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Understanding the brand new

Today, my favorite personal project at Spotify since the acquisition is getting soft-launched alongside a great long piece in Fast Company about discovery at Spotify: “Fresh Finds,” a weekly updated playlist of music that no one has heard yet but will break out soon. The playlist is powered by the careful and passionate work of a small team at Spotify: Kurt Jacobson, Athena Koumis, Jason Steinbach, Dan Stowell, and myself.

“Fresh Finds” is made possible by a scalable analysis of the musical activity happening outside Spotify: daily, we automatically find artists people are talking about on music blogs and news sites more often and with more intensity than their playcounts should suggest. These are the artists that find fans through word-of-mouth, shows and the hard work of making unique music that connects to at least one person. We then filter those artists through a real time analysis of Spotify listening behavior and weekly generate a list of brand new songs that we think we will gain in popularity the next week.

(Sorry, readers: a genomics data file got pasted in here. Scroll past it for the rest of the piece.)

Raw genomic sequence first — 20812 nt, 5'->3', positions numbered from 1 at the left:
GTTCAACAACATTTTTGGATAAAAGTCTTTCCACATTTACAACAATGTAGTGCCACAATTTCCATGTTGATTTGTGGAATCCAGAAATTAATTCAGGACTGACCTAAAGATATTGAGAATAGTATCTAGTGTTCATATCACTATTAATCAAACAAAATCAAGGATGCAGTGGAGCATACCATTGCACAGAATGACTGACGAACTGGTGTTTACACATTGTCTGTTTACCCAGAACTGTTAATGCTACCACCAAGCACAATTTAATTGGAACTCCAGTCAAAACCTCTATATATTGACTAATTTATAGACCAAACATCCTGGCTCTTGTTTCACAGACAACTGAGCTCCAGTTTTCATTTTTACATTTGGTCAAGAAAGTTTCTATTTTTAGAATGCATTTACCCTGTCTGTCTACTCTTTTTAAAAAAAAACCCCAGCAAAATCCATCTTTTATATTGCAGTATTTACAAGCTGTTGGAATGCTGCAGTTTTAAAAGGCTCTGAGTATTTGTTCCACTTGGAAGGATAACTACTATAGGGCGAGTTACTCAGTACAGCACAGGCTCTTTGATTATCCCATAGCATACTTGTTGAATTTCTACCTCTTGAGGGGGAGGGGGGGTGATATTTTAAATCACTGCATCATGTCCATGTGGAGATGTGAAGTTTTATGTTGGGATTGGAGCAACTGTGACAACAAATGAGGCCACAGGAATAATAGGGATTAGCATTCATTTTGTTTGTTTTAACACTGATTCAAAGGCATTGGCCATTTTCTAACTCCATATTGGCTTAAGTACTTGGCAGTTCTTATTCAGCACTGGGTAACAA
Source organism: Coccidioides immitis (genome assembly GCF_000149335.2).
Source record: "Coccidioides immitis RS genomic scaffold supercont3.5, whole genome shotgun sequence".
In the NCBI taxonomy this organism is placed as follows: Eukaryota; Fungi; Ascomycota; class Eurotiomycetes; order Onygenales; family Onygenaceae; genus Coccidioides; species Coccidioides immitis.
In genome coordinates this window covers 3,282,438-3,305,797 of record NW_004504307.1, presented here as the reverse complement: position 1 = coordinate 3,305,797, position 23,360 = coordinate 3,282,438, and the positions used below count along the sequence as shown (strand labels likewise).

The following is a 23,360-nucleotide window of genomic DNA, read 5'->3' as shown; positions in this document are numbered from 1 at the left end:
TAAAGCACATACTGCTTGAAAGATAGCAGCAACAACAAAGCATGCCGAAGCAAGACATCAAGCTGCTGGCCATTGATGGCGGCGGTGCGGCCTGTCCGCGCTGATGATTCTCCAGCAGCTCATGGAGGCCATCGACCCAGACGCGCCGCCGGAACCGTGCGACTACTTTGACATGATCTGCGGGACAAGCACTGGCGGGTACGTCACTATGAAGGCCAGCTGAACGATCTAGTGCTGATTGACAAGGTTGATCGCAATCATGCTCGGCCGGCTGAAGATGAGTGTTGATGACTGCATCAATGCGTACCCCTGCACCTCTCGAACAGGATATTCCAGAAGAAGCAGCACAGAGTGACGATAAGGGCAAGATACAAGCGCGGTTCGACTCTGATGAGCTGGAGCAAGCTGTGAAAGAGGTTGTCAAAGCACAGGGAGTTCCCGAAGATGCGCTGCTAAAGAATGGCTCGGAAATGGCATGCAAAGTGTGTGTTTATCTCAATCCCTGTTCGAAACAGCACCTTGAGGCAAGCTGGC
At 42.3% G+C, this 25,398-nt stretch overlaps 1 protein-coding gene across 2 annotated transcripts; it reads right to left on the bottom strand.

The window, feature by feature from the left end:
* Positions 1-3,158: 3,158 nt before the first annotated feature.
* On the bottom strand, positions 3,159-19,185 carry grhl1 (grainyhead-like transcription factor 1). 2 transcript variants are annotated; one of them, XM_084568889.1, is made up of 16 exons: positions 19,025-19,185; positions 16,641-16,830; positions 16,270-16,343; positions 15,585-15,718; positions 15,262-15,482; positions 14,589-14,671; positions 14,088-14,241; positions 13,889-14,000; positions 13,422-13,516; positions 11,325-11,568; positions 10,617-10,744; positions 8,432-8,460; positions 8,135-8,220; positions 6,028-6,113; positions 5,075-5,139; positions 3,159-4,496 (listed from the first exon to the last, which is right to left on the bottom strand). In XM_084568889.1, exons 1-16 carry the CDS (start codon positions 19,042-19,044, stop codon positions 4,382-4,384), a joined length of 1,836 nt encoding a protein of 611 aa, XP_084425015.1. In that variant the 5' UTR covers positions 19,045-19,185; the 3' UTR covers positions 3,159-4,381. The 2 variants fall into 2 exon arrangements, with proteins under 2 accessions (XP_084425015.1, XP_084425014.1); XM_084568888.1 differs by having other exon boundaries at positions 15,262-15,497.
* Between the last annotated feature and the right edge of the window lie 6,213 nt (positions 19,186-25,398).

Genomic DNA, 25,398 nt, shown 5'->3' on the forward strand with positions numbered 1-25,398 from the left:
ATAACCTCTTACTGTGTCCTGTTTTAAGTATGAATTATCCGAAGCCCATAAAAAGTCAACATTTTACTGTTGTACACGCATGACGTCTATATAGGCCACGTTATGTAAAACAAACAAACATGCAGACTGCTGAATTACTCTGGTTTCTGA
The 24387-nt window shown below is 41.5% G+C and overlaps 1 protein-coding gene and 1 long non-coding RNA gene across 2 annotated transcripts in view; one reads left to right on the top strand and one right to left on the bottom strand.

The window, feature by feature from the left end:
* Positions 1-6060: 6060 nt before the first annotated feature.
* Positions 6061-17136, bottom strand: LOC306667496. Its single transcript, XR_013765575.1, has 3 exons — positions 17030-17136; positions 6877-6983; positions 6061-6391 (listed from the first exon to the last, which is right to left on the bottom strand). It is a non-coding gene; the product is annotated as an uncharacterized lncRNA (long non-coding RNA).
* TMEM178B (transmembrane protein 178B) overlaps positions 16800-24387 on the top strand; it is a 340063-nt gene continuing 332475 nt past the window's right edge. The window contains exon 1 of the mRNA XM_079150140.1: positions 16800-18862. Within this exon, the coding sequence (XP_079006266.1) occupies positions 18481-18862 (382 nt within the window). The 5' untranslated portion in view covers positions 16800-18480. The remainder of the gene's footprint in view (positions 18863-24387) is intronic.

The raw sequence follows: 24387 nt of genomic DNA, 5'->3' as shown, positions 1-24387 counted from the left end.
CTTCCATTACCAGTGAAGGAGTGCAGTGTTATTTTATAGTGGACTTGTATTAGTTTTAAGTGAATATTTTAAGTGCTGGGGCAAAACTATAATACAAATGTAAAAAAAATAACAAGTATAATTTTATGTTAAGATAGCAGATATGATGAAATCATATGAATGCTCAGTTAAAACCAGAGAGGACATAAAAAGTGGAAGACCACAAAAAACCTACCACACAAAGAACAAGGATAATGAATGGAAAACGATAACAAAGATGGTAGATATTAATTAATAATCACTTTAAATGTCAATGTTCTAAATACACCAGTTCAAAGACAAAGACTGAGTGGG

Here’s Fresh Finds, updated weekly on Wednesdays:

The listener activity that happens to music deep in this brand-new, unheard part of the spectrum is hard to automatically understand. It comes from nowhere, and people discover it from other people, often outside of our platform. They read music blogs and press, or a friend in the know passes on a link. It’s not based on popularity or audio or likes or clicks. Some of these Fresh Finds had virtually no plays when data indicated we should publish them on the playlist. Watching a brand new artist release a brand new track with no connection or external push and seeing it at first slowly, then rapidly gain in plays on Spotify has been life-affirming.

I see recommendation, filtering, or prediction of this “brand new” as a new artistic frontier in music understanding. Every music data scientist wants to help artists and listeners, but the quantity of known good that a precise recommendation for a well known band earns all but vanishes when stacked up against the connection between a new unknown and her new fan base. I’m ecstatic to help that process even a little bit.

My favorite jams from the past 6 months of Fresh Finds:

Since Fresh Finds started working internally for us early this year, I’ve discovered more music there than from any other technology or web site or service I’ve ever used. It’s been a great pleasure to hear new musicians’ fresh new work every morning. I’ve seen more local shows, I’ve helped new artists get booked, I awkwardly excitedly tweet about artists, and I’ve never felt better about the future of music.

I hope you enjoy Fresh Finds, and I can’t wait for the next thing we can do with its potential.